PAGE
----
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Wednesday, July 29, 2009


Are Taiwanese blind followers of their leader?

Ma Ying-Jeou certainly hopes that is the case when it comes to the proposed Economic Cooperation Framework Agreement (ECFA) which he wants the Taiwanese people to accept without questioning. [Must-read link!] I think the Taiwanese people who voted for Ma as president did so because of their willingness to give him the benefit of the doubt on his ability to govern the country. However, these people are running out of patience after a recent incident involving cartoon characters which were designed to promote the ECFA but which ended up insulting the Taiwanese instead.

Other than the above linked questioning, I also found a brief report by Peace Forum, 兩岸三通直航與台灣經濟 (translation: Cross-Strait Three Links, Direct Flights, and Taiwan's Economy), citing the results of an opinion poll drawn from a pan-blue dominated samples that should alarm the Ma administration.

And since Ma said in his recent interview with the Common Wealth Magazine (天下雜誌) that "我們不能忽視民意。其實民主政治不也就是這樣?" ("We cannot ignore public opinions. As a matter of fact, isn’t that what democracy is all about?"), I would like to quote this excerpt from the Peace Forum report:
[...] 四、兩岸三通之進程,取決於談判型式的共識,而非單純經濟考量



According to this opinion poll conducted by Taiwan Thinktank and published on January 8, 2006, even KMT supporters had doubts about Taiwan’s economic strategy if it were negotiated under the “one China principle.”

Before learning the ugly details about the characters being portrayed by the Ministry of Economic Affairs (MOEA), my original title to this post was:
A question for Taiwan’s pan-blues: Do you prefer the advice of comic clowns to that of economic experts?
The clowns to whom I'm referring are the MOEA's two cartoon characters, Mr. EC and Ms. FA, discussed in this article. (Don’t miss my comment there.)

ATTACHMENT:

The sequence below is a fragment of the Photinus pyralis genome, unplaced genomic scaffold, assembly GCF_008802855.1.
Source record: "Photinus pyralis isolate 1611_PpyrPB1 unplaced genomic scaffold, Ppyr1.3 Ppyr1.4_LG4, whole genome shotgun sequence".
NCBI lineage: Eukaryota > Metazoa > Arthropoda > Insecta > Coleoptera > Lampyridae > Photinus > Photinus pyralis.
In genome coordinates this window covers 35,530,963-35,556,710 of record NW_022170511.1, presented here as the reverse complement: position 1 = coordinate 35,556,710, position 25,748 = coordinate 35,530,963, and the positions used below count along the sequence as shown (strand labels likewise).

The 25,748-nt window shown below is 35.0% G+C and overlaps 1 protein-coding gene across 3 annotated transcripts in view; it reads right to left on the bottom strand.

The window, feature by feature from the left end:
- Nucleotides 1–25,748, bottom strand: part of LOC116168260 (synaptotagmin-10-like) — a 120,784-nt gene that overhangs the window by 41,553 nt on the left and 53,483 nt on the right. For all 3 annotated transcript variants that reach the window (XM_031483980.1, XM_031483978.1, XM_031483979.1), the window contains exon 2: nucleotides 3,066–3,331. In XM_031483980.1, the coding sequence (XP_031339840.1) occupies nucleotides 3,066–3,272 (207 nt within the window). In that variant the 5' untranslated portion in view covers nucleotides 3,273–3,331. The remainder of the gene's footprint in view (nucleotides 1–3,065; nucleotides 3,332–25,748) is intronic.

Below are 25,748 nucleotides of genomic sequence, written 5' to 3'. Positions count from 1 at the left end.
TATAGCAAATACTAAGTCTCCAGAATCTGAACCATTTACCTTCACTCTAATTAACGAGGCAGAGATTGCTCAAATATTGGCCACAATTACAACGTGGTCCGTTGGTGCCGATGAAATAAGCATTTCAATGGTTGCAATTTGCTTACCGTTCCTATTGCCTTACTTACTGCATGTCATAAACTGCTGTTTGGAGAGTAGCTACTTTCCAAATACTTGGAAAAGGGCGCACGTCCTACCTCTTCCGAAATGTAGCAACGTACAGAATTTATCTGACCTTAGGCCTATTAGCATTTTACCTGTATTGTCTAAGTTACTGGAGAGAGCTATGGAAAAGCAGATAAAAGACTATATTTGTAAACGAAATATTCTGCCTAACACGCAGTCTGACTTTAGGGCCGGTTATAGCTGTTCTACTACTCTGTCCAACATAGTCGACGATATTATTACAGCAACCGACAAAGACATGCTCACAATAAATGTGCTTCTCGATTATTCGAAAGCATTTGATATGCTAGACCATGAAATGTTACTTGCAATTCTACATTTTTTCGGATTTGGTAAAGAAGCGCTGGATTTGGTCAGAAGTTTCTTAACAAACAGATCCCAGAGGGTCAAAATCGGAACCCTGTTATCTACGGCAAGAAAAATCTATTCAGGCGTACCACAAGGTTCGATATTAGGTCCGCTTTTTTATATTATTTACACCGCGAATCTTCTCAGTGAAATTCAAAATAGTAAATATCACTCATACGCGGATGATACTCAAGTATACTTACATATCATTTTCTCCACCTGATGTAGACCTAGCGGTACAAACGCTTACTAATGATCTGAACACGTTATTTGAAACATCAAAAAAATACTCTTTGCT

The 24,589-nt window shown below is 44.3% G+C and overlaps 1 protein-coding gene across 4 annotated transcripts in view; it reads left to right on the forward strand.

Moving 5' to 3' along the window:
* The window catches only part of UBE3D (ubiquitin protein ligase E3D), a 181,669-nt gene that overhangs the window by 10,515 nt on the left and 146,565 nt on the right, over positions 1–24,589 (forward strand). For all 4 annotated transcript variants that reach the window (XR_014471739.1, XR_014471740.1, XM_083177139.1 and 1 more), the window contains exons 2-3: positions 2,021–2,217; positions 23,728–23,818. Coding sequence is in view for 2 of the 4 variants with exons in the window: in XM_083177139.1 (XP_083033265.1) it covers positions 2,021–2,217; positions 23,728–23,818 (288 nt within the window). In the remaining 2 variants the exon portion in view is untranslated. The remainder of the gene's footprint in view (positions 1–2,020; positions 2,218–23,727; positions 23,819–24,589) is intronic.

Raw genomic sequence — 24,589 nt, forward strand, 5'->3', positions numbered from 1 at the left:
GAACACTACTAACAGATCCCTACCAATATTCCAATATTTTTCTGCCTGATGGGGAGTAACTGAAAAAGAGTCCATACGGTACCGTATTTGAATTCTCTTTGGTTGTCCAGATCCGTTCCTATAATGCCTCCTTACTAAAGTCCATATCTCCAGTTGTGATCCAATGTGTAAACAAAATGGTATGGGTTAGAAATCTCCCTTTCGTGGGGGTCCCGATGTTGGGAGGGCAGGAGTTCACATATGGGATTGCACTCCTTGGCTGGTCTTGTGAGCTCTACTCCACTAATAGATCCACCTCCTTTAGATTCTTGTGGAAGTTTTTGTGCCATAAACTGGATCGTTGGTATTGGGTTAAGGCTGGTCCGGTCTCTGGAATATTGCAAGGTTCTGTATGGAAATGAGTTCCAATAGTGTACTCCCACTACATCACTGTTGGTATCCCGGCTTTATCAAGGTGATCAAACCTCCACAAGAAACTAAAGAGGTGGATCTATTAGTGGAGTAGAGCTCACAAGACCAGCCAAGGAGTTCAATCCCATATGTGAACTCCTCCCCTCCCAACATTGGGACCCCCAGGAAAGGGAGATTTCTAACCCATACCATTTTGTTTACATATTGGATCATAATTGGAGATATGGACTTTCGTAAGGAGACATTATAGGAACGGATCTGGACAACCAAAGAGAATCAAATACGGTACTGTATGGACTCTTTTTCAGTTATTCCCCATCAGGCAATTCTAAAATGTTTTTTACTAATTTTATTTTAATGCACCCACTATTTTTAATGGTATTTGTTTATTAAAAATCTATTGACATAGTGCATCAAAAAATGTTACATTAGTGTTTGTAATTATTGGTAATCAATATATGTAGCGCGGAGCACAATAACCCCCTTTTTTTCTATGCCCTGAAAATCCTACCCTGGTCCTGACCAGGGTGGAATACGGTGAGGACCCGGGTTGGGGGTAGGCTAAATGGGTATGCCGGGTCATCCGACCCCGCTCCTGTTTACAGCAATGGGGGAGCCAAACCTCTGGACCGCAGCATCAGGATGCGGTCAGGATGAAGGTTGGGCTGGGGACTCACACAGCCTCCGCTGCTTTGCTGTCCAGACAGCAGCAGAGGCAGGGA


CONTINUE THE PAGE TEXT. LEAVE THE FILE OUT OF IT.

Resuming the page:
I originally thought the two characters, Mr. EC and Ms. FA were merely two “cheerleaders” (which I preferred to call clowns at that time) created to promote the KMT government's plan to sign an ECFA with China.

But the next day, more news broke out about the two cartoon characters: A male character named Yi-ge (一哥) and his female counterpart Fa Sao (發嫂). (click link for image)
The comics portray Yi-ge as a 45-year old Hoklo-speaking man from Tainan City who works as a salesman in an unspecified traditional industry. According to his profile, Yi-ge is a vocational school graduate who speaks “Taiwanese Mandarin” and knows very little about the proposed ECFA. He is content being a follower in all things, but when it comes to protecting himself, he “goes all-out.”

“For example, if he were ever accidentally short-changed by a clerk at a breakfast restaurant, he would do almost anything to get the money back, even if it is just NT$5,” the description says, adding that he was the kind of person who talks tough but never takes action.

His profile also says that he lacks the sensitivity for danger, lives life in a carefree manner and never cares to improve himself because he has a steady job. He has had some conversations with his colleagues about the ECFA and even though he knows nothing about the subject, he is worried about losing his job once the pact is signed.

One of Yi-ge’s acquaintances is Fa Sao, a 40-year-old Hakka from Hsinchu who works as a supervisor at an import-export company. She is described as an active, self-motivated and highly capable married woman who is fluent in English, Mandarin, Hoklo and Japanese. She is always hungry for knowledge and eager to learn more about money-management. Her profile suggests she keeps herself well-informed and is a keen observer of market trends. Fa Sao was recently promoted to company spokesman. Her knowledge of cross-strait trade has prompted her to learn all about the ECFA.